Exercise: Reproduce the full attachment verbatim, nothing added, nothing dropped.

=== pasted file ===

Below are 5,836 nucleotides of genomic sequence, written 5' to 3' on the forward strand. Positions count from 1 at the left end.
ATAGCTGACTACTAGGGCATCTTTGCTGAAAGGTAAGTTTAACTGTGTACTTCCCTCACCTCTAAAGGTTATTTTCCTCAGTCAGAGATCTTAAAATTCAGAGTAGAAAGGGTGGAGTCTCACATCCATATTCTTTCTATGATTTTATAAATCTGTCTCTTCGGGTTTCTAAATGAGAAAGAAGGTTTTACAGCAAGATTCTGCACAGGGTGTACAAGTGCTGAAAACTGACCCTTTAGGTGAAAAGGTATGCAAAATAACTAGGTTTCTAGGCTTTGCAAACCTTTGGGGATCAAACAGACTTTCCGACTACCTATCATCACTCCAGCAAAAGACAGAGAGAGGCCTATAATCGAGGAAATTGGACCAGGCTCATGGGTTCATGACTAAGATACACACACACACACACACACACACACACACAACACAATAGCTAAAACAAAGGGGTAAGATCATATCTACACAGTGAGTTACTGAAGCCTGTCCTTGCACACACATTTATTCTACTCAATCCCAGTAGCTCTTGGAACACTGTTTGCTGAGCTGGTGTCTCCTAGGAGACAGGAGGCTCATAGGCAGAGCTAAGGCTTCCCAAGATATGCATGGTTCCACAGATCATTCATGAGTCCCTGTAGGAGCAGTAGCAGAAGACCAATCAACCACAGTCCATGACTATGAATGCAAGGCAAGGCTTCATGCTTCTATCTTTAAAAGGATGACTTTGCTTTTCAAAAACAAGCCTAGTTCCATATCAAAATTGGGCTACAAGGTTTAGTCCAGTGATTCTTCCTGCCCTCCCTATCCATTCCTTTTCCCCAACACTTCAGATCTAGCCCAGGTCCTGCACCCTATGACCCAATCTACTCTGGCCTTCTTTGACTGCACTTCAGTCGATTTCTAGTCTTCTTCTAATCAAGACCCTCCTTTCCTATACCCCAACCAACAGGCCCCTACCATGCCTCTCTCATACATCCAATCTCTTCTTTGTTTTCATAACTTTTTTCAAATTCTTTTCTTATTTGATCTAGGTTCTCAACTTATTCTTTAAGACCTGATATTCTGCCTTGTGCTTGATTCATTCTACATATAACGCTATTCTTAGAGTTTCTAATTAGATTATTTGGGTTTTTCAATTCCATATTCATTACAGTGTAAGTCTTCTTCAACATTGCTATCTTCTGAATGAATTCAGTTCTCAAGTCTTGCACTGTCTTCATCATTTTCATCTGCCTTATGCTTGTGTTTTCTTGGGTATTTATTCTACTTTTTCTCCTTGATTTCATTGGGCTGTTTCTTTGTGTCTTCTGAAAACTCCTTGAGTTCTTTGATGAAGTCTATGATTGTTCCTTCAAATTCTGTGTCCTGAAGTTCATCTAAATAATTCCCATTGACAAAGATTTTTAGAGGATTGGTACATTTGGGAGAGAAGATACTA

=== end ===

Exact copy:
Below are 5,836 nucleotides of genomic sequence, written 5' to 3' on the forward strand. Positions count from 1 at the left end.
ATAGCTGACTACTAGGGCATCTTTGCTGAAAGGTAAGTTTAACTGTGTACTTCCCTCACCTCTAAAGGTTATTTTCCTCAGTCAGAGATCTTAAAATTCAGAGTAGAAAGGGTGGAGTCTCACATCCATATTCTTTCTATGATTTTATAAATCTGTCTCTTCGGGTTTCTAAATGAGAAAGAAGGTTTTACAGCAAGATTCTGCACAGGGTGTACAAGTGCTGAAAACTGACCCTTTAGGTGAAAAGGTATGCAAAATAACTAGGTTTCTAGGCTTTGCAAACCTTTGGGGATCAAACAGACTTTCCGACTACCTATCATCACTCCAGCAAAAGACAGAGAGAGGCCTATAATCGAGGAAATTGGACCAGGCTCATGGGTTCATGACTAAGATACACACACACACACACACACACACACACACAACACAATAGCTAAAACAAAGGGGTAAGATCATATCTACACAGTGAGTTACTGAAGCCTGTCCTTGCACACACATTTATTCTACTCAATCCCAGTAGCTCTTGGAACACTGTTTGCTGAGCTGGTGTCTCCTAGGAGACAGGAGGCTCATAGGCAGAGCTAAGGCTTCCCAAGATATGCATGGTTCCACAGATCATTCATGAGTCCCTGTAGGAGCAGTAGCAGAAGACCAATCAACCACAGTCCATGACTATGAATGCAAGGCAAGGCTTCATGCTTCTATCTTTAAAAGGATGACTTTGCTTTTCAAAAACAAGCCTAGTTCCATATCAAAATTGGGCTACAAGGTTTAGTCCAGTGATTCTTCCTGCCCTCCCTATCCATTCCTTTTCCCCAACACTTCAGATCTAGCCCAGGTCCTGCACCCTATGACCCAATCTACTCTGGCCTTCTTTGACTGCACTTCAGTCGATTTCTAGTCTTCTTCTAATCAAGACCCTCCTTTCCTATACCCCAACCAACAGGCCCCTACCATGCCTCTCTCATACATCCAATCTCTTCTTTGTTTTCATAACTTTTTTCAAATTCTTTTCTTATTTGATCTAGGTTCTCAACTTATTCTTTAAGACCTGATATTCTGCCTTGTGCTTGATTCATTCTACATATAACGCTATTCTTAGAGTTTCTAATTAGATTATTTGGGTTTTTCAATTCCATATTCATTACAGTGTAAGTCTTCTTCAACATTGCTATCTTCTGAATGAATTCAGTTCTCAAGTCTTGCACTGTCTTCATCATTTTCATCTGCCTTATGCTTGTGTTTTCTTGGGTATTTATTCTACTTTTTCTCCTTGATTTCATTGGGCTGTTTCTTTGTGTCTTCTGAAAACTCCTTGAGTTCTTTGATGAAGTCTATGATTGTTCCTTCAAATTCTGTGTCCTGAAGTTCATCTAAATAATTCCCATTGACAAAGATTTTTAGAGGATTGGTACATTTGGGAGAGAAGATACTA